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Lightspeed CEO Dax Dasilva on why going public was just a step, not an end

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Now that the company is public, Lightspeed CEO and co-founder Dax Dasilva is more energized than ever. What some would consider an end unto itself – going public, cashing in, and bringing on more governance to help run the company – Dasilva says is just a stepping stone for the company to become a global acquirer and power player.

Speaking with Tech Daily, Dasilva recounted the three phases of Lightspeed’s growth, from bootstrapped startup, to funded venture, and now to public company.

 

Lightspeed POS bootstrapped

“For the first seven years, we bootstrapped the company,” said Dasilva. “It was a different type of software. It was serving the same customer – small business, retail, and restaurants – but it wasn’t cloud-based.”

With no outside funds, Lightspeed was a classic bootstrapped company that lived or died by its revenues. For Dasilva, an environmental activist and proud member of the LGBTQ+ community, it meant he had the opportunity to build a diverse team from the start, something he notes is critical for any startup to succeed.

“From the beginning of the Lightspeed story, we have valued different kinds of viewpoints and perspectives,” said Dasilva. “So that’s created a culture of true diversity and inclusion as more people were brought into the company… that enriched the company and the kinds of solutions the company comes up with.”

After gaining traction and seeing where demand was headed, though, Dasilva realized that the market needed more. Ultimately, he saw the entire market heading towards cloud-based solutions, and he wanted Lightspeed to be at the forefront of that shift. To get there would require venture capital.

 

Venture-backed Lightspeed

In their history as a private company, Lightspeed raised over $300 million, said Dasilva, a time he describes as “hyper growth” for the company.

“That was the second seven years,” said Dasilva. “In that period, we went to an even greater level of growth. We also did a number of acquisitions that helped us be the player in cloud for complex small and medium sized businesses.”

Becoming an acquirer was enticing to Dasilva and Lightspeed, since the market, according to Dasilva, was not cohesive at all.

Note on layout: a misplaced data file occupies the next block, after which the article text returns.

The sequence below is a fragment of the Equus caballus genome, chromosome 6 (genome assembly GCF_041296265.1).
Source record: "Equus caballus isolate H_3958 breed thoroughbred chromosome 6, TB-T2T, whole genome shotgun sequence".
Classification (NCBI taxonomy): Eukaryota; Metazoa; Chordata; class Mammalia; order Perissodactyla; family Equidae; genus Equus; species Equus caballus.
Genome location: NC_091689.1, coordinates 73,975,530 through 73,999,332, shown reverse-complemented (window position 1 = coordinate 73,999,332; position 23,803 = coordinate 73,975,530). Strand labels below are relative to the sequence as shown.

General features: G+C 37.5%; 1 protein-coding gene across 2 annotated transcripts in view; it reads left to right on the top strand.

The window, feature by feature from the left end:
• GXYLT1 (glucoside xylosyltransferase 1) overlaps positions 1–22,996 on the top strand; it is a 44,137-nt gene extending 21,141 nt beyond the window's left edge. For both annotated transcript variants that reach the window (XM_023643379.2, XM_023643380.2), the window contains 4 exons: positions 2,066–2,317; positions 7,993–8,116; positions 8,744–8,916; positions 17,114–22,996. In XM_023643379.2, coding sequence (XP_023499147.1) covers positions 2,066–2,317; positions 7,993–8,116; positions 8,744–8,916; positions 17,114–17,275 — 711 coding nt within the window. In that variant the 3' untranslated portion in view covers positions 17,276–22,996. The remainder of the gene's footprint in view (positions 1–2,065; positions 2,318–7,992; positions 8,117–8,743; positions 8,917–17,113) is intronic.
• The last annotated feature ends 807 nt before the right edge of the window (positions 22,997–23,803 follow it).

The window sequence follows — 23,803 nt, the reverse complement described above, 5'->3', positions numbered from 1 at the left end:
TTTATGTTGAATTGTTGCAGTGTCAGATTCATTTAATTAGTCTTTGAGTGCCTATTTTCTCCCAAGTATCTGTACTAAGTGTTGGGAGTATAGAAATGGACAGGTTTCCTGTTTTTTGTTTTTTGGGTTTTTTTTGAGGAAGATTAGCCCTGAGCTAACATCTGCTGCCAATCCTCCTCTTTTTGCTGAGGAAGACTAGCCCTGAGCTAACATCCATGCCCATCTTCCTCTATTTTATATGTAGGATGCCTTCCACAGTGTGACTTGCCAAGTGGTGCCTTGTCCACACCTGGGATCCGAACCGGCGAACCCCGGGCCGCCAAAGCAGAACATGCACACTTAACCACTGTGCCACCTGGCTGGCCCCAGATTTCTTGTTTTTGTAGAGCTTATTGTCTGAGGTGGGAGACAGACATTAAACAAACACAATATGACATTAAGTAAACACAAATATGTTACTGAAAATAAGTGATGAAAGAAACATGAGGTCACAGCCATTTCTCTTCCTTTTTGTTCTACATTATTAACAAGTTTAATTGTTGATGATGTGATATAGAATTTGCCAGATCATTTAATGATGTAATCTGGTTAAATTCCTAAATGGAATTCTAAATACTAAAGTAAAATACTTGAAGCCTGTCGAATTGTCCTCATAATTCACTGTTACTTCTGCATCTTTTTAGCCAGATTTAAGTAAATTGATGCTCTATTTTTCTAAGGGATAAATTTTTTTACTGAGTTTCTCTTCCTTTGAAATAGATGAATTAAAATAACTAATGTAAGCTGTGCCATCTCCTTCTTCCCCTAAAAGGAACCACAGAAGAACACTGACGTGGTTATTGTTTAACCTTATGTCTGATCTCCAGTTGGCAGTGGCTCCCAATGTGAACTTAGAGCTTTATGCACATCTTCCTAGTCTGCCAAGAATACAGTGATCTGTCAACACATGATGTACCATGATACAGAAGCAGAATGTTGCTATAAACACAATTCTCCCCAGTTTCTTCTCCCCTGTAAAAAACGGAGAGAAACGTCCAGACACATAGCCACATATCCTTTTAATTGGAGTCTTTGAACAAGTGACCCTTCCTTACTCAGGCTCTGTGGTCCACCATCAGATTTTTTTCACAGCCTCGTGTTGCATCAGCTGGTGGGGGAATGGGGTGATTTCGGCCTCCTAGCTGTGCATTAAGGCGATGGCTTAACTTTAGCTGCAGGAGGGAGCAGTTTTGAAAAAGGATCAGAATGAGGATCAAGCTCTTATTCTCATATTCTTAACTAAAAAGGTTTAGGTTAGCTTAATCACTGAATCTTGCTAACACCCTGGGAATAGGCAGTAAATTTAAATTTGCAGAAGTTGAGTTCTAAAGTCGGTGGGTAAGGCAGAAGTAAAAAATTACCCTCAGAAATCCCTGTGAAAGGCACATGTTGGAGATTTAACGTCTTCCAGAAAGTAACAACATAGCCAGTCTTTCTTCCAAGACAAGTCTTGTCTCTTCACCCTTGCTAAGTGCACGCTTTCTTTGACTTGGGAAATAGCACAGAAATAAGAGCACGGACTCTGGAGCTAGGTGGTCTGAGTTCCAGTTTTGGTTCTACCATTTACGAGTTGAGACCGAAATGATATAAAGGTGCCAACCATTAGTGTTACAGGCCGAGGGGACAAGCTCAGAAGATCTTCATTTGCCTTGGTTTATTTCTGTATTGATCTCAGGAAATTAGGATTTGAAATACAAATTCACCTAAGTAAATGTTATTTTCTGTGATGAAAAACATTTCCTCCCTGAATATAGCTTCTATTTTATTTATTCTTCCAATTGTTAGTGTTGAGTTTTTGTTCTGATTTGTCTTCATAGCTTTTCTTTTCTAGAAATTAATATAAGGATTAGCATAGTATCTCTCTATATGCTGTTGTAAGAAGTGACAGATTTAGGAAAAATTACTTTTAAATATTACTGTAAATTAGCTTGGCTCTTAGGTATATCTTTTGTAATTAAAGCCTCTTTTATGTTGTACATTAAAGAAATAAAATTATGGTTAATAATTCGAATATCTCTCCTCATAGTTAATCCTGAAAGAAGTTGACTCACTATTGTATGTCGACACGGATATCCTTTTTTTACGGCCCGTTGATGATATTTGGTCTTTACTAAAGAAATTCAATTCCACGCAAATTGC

“In every single [country], there’s a different competitor for retail and a different competitor for restaurants; it’s very fragmented,” Dasilva said.

Acquisitions and growth were going well for the company, which pulled in $72 million in revenue in 2018, according to BetaKit reporting. However, the strategy was difficult to execute on a larger scale, since Dasilva said that many of their acquisitions involve some stock. As a private company, valuations were debatable at best, and disastrous to the deal at worst. The company needed to go public.

 

Public challenger Lightspeed

“The next logical step for us to continue to execute on our strategy was to do a public offering,” said Dasilva. “We really felt that for our segment, there’s no global leader or go-to brand. The legacy players never made it to the cloud.”

Without cloud technology, Dasilva said that incumbent players could not serve the “modern consumer” since “the way we shop, dine, and find physical businesses is completely changed”.

Going public was not just about financing to acquire more companies and fuel growth, though. The company could have easily raised more private funds for that. Listing on the public markets was about transparency on valuation, so acquisitions could go more smoothly and acquired companies receiving stock have a clear understanding of the value they are getting.

At this point in the company’s history, Dasilva is even happier that he prioritized diversity early on. The company continues to grow and acquire other companies around the world, and integrating them was made much easier by the fact that Lightspeed has a diverse team.

“Diversity really helped as we acquired companies,” said Dasilva. “As we acquire a company, they’re going to be a whole new culture that we bring into the company. That’s new ways of communicating, new ways of reaching consensus, and new ways that we can learn and improve the way that we operate.”

The other reason Dasilva is happy about being public, though, is far more Canadian in nature. The Montreal-based company is excited to be a global player, of course, but they are particularly excited that they did a listing solely on the Toronto Stock Exchange (TSX).

“It was assumed that in order to get volume [on your IPO] you’d have to list on both the TSX and NASDAQ, or TSX and the New York Stock Exchange,” said Dasilva. “The Lightspeed IPO was TSX only and was successful. That’s proven to us, and to the ecosystem, that we can take companies public in this country alone.”

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Stefan Palios

Stefan is a journalist and entrepreneur passionate about the people behind tech. He writes about innovation, scaling, people management, and entrepreneur journeys, among other things, and is the founder of PulseBlueprint, an educational media company for entrepreneurs.